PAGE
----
With five bus lines, two subway stops, a busy commercial strip, the only entrance to the Hudson River Greenway for blocks, and major bridge crossings at both ends of the street, Washington Heights’ 181st Street is a tangle of cars, buses, bikes and pedestrians. For years, DOT has been looking to redesign the corridor entirely, with the goal of finding a way to serve all those different needs.
In a plan presented to the local community board last Monday [PDF], DOT finally came out with its proposal for the street. With a slew of pedestrian safety improvements and a bus-only lane designated for the evening rush hour, the plan should be a major improvement for the neighborhood, but like other recent redesigns on 34th Street and First and Second Avenues, it’s far less ambitious than what could have been.
As recently as last fall, DOT was considering a protected bus lane for this project. Local elected leadership seemed split. At a presentation on the project to Community Board 12, an aide to Denny Farrell conveyed the Assembly member’s opposition to a major reconfiguration, while local City Council member Ydanis Rodriguez seemed open to the ambitious reallocation of space, telling CB12, “We have to make a certain level of radical change in how traffic is organized in that area.” The changes on the table now are positive, but not radical improvements.
Currently, 181st Street has two travel lanes and a parking lane in each direction on the wider blocks east of Broadway, narrowing to a single travel lane and parking lane on the blocks west of Broadway. The proposed changes mostly focus on the eastern section, as no buses continue on to the narrower section.
Under the proposed design, pedestrians will be safer thanks to a curb extension at the intersection of 181st and Haven Avenue, leading pedestrian intervals where 181st meets Broadway and Fort Washington Avenue, and, if the community board wants them, pedestrian refuge islands at St. Nicholas Avenue. Longer-term plans to extend the sidewalks at St. Nicholas and Amsterdam Avenues would calm traffic further.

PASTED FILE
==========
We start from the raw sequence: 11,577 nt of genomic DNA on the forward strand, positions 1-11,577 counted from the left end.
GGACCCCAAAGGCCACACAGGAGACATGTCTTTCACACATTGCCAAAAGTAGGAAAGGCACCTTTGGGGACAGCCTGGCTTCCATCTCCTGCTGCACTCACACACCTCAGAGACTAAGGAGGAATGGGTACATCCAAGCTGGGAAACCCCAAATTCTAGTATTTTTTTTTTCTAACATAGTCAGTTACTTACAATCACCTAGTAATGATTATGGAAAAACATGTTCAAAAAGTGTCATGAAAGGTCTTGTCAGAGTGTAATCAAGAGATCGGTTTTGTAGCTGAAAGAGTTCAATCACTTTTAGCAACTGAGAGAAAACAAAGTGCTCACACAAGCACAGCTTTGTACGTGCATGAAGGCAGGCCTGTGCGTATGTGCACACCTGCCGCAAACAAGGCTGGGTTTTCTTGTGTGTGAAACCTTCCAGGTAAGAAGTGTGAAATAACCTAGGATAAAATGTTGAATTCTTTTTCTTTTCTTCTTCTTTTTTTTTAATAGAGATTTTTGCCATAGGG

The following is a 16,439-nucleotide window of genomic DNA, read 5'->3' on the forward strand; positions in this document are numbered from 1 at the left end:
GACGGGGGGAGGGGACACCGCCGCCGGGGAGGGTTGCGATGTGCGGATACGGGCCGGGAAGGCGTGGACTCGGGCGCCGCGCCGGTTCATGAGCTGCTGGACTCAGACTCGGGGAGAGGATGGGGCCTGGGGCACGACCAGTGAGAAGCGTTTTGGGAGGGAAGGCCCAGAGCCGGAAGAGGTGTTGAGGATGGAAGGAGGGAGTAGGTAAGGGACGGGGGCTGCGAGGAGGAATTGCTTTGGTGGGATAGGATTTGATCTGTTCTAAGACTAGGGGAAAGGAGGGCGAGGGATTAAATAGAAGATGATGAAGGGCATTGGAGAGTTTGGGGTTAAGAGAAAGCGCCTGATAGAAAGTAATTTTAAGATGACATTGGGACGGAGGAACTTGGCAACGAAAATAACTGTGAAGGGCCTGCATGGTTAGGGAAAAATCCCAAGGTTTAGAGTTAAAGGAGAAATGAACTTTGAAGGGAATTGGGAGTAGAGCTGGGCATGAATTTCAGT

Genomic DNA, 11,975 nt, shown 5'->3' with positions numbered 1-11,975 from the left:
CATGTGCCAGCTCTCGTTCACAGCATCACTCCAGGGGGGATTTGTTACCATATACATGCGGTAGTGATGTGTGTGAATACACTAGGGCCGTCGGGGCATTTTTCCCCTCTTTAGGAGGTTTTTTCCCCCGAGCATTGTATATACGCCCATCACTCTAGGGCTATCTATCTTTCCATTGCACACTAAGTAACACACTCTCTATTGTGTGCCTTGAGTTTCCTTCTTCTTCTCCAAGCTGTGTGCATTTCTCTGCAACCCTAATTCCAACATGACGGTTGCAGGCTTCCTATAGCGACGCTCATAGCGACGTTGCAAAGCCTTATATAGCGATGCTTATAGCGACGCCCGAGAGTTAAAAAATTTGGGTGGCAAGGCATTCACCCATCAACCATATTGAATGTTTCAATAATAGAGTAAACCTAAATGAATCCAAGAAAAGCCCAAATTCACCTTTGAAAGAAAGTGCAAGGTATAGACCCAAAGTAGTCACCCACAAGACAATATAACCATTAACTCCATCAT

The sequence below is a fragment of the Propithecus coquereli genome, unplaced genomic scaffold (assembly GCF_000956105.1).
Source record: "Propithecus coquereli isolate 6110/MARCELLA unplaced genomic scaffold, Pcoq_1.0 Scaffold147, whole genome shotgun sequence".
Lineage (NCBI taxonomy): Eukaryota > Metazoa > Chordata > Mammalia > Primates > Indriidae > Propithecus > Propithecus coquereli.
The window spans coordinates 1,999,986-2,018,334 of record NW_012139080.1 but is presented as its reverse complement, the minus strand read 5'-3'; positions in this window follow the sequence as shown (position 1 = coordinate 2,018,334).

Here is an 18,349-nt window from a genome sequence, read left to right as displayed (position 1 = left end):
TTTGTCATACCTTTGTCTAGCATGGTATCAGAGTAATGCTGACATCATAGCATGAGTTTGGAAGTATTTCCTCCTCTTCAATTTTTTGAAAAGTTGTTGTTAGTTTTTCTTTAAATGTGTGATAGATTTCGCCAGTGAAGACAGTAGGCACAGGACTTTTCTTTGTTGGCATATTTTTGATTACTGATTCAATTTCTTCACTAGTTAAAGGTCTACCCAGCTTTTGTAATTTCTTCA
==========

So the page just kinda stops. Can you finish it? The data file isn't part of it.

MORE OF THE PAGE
For bus riders, the curbside parking on the south side of 181st Street would be replaced with a dedicated eastbound bus lane from 3:00 p.m. to 7:00 p.m., improving reliability by clearing the way for Bronx-bound buses at the very beginning of their routes. On the block between Audobon and Amsterdam Avenues, which a DOT spokesperson said was where buses suffered the biggest delays from congestion, the bus lane would be in effect from 7:00 a.m. to 7:00 p.m.
The entire project is part of DOT’s Congested Corridors program, and the plan includes left-turn bays to help traffic move more smoothly. Curb parking will be replaced with loading zones during designated times, intended to minimize the rampant double parking along 181st. By keeping the through lanes clear, said the DOT spokesperson, these features will also keep buses moving smoothly.
Finally, the plan calls for a few new safety features on north/south streets intersecting 181st, including a southbound bike lane on Fort Washington between 183rd and 181st Streets and a traffic-calming center median on St. Nicholas between 183rd and 179th.
That’s a fair number of changes to a stretch barely over half a mile long, but it’s much less than what was on the table in October. One option, for example, would have built New York City’s first physically separated bus lanes on 181st. With one in each direction and a raised bus stop mid-street, that plan would have provided one fewer traffic lane and one fewer parking lane than the current plan, but done much more for transit riders.
Another option was an approach that would have made 181st a real multi-modal street. With large sidewalk extensions on the whole corridor, a buffered bike lane and a bus lane, this discarded option would have redistributed space from drivers to every other user of the street.
One reason DOT trimmed its sails was the decision to maintain two-way automobile traffic along 181st. In addition to Farrell’s aide, a former chair of CB 12 and several other local residents expressed opposition to a one-way street in October, and the DOT spokesperson confirmed that the department acceded to that request. Council Member Rodriguez did not respond to Streetsblog’s request to comment for this story.
There were also technical problems with the more ambitious options, he said. In the protected busway scenario, buses would have difficulty turning into a physically separated busway, the spokesperson said, while in the multi-modal proposal, cars cutting across the unprotected bus lane to park would slow buses. Given the success of offset bus lanes on First and Second Avenues, however, at least the second objection seems easily overcome.